Electricity bills: why EDF doesn’t allow me to move a fixed deal to a new home?

Why doesn’t EDF move our two-year fixed-power deal to a new home and impose a much more expensive tariff on us instead?

My wife and I, retirees, have just moved to be closer to two sons and grandsons.

EDF has been supplying gas and electricity to our home for 33 years and we plan to stay with them in our new home.

Before our move, I asked EDF to transfer our existing two-year fixed-price contract, valid until August 2023, to our new property.

EDF simply terminated our existing account and launched a new account for our new property, telling me that we could not transfer the existing contract to our new property and that we should accept their standard variable rate.

Most energy providers will allow you to transfer your existing rate to your new property when you move home without charging any additional fees – contact your provider to find out more

Despite raising a complaint and asking to pass it on to senior management for consideration, I was simply told that we should accept their rate with a variable rate.

Surely EDF has to fulfill the two-year contract they signed?

We are concerned that, having lost the two-year protection we signed up for, our costs will continue to rise significantly after the energy crisis. What are my options? SS, by email.

Emilia Chavelin for This is Money answers: Moving can be a stressful time, and there’s nothing worse when things seem to go wrong.

Surprisingly, EDF has told you that you will not be able to transfer your existing energy supply contract to your new ownership.

When I asked last month, one of the suppliers said it allows it, along with British Gas and Octopus.

According to the EDF website, you are encouraged to speak with its customer service team to report that you are moving in at least 14 days before the last day at your current property.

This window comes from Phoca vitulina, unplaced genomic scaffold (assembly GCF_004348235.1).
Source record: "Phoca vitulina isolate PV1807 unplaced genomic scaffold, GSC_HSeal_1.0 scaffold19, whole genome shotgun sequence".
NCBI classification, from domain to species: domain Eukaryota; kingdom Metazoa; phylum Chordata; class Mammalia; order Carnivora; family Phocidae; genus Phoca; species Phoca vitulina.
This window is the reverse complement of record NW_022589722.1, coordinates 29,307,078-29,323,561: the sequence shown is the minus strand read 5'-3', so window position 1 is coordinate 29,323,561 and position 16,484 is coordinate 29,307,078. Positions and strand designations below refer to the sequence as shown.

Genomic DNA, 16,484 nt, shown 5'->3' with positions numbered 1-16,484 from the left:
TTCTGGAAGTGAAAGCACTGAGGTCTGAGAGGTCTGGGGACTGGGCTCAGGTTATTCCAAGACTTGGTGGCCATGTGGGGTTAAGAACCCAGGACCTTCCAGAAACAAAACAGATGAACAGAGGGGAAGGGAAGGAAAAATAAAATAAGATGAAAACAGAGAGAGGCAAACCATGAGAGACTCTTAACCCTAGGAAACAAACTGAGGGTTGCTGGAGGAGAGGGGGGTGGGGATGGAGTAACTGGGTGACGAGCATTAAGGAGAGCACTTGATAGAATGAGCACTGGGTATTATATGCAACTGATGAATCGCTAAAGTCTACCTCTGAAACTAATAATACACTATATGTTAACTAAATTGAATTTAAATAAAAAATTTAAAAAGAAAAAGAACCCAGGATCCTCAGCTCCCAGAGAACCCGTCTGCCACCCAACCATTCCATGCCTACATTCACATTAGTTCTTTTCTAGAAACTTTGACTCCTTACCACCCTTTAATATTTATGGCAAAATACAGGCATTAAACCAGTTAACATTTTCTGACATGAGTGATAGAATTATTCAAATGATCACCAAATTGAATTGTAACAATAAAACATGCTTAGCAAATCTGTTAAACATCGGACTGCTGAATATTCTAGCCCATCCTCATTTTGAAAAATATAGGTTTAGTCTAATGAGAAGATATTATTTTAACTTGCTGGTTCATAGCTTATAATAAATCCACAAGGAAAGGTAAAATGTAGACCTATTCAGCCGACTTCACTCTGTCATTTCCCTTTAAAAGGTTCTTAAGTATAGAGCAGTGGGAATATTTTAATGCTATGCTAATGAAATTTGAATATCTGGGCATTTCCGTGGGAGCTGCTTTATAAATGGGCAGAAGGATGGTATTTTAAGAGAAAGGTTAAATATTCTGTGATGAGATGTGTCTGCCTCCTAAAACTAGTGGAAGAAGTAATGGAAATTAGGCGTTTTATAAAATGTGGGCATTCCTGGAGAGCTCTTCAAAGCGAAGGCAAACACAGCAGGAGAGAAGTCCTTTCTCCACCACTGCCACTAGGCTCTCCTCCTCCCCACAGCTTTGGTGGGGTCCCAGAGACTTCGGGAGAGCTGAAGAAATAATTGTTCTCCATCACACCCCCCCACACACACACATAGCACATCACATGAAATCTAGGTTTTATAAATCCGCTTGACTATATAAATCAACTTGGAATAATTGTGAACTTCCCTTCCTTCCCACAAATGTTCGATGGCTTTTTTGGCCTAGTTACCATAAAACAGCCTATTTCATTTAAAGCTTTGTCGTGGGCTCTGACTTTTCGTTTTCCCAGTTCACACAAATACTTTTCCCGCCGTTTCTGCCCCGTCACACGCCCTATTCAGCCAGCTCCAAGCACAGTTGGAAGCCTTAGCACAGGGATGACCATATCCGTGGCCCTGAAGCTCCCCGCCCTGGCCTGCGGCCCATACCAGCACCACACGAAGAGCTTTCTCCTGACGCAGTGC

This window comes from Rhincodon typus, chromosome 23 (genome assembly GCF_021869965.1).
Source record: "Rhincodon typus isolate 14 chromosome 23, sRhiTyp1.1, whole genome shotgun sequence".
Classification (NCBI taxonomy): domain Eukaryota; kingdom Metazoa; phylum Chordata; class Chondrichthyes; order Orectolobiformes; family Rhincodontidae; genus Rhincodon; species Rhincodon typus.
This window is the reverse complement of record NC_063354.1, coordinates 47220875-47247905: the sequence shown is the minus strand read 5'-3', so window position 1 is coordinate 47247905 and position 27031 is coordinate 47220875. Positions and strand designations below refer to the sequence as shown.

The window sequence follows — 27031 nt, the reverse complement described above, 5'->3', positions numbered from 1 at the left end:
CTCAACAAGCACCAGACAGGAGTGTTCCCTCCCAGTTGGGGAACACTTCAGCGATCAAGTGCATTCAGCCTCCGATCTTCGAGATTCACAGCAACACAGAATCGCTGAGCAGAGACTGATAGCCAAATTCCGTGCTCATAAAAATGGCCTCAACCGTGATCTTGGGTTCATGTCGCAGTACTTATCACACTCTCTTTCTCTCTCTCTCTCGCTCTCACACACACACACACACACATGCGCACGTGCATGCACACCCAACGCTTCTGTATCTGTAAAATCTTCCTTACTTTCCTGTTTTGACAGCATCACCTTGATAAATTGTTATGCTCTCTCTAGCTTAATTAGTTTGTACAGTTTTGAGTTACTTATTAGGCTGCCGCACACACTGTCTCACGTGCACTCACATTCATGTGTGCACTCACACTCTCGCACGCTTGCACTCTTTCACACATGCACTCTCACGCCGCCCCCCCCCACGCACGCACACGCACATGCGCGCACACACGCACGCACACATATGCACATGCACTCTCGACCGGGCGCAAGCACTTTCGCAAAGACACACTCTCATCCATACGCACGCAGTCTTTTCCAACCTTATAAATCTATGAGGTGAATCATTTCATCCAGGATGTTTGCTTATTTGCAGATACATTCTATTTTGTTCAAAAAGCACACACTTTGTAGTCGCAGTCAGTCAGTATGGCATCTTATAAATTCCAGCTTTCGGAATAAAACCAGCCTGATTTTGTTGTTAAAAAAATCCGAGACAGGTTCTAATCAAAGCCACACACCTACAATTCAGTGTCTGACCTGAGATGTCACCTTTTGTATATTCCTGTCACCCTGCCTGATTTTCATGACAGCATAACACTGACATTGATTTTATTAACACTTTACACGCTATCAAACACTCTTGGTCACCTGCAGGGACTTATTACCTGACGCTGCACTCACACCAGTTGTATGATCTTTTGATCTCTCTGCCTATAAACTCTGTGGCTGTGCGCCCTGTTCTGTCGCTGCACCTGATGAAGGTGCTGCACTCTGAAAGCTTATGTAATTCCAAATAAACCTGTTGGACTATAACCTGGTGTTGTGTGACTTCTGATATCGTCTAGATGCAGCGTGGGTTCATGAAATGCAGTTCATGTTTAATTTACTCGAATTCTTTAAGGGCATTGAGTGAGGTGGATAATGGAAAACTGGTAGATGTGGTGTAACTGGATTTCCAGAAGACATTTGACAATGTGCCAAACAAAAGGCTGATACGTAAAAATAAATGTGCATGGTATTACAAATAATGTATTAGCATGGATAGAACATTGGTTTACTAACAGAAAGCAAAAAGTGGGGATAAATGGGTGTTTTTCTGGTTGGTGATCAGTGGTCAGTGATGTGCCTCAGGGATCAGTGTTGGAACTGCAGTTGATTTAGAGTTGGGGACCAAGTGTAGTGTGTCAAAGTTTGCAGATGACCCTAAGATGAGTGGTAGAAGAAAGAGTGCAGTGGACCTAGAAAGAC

He then had to allow you to transfer your rate to your new home without any additional fees.

I spoke to EDF to see what was going on and to ask why your previous complaints seemed to go unheard, and their spokesperson admitted that they had made a mistake.

“When moving home, Mr S was misinformed that he would not be able to move the existing tariff to a new address,” an EDF spokesman said.

“We are sorry that Mr. S received the incorrect information and we can confirm that we have now transferred his rate from the date he moved to his new home.”

It is unclear whether this is a one-time mistake or others have been misinformed, but during the rise in electricity bills there may be a difference in having to pay hundreds of pounds more when moving home.

An EDF spokesman hinted that the error was due to a shortage of staff, which led to slower customer service.

It adds: “We have recruited a large number of staff as part of our response to the energy crisis, including 500 new customer service consultants over the past few months, and we are working tirelessly to ensure that consultants provide the best level of service.”

Currently, the only known suppliers that do not exactly allow you to transfer the electricity tariff to a new property are SSE or Ovo Energy, although you should first consult with your provider to discuss your options.

EDF says it is recruiting 500 employees for its customer service team to help customers during the energy crisis

If you are moving home and using the energy of any vendor, you should talk to their customer service team to find out if there is an alternative rate for you.

But if you are moving home and are a customer of another service provider, you should be able to ask to bring a fare to your new home.

One thing to keep in mind is that although you can change your tariff, it may not mean that you are paying the same price for your energy.

Speaking to the SS, EDF has shifted its energy tariff to its new property, but its bills are now about 5 per cent higher than those it paid for in its old home.

Because every home is different, and the cost of constant gas and electricity use varies across the country, this means you should expect small changes in your monthly bill, sometimes for the better, sometimes for the worse.

If you are moving home and feel that your energy supplier may have mistakenly told you that you cannot transfer an existing electricity contract, contact us through emilia.shovelin@thisismoney.co.uk.

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Electricity bills: why EDF doesn’t allow me to move a fixed deal to a new home?

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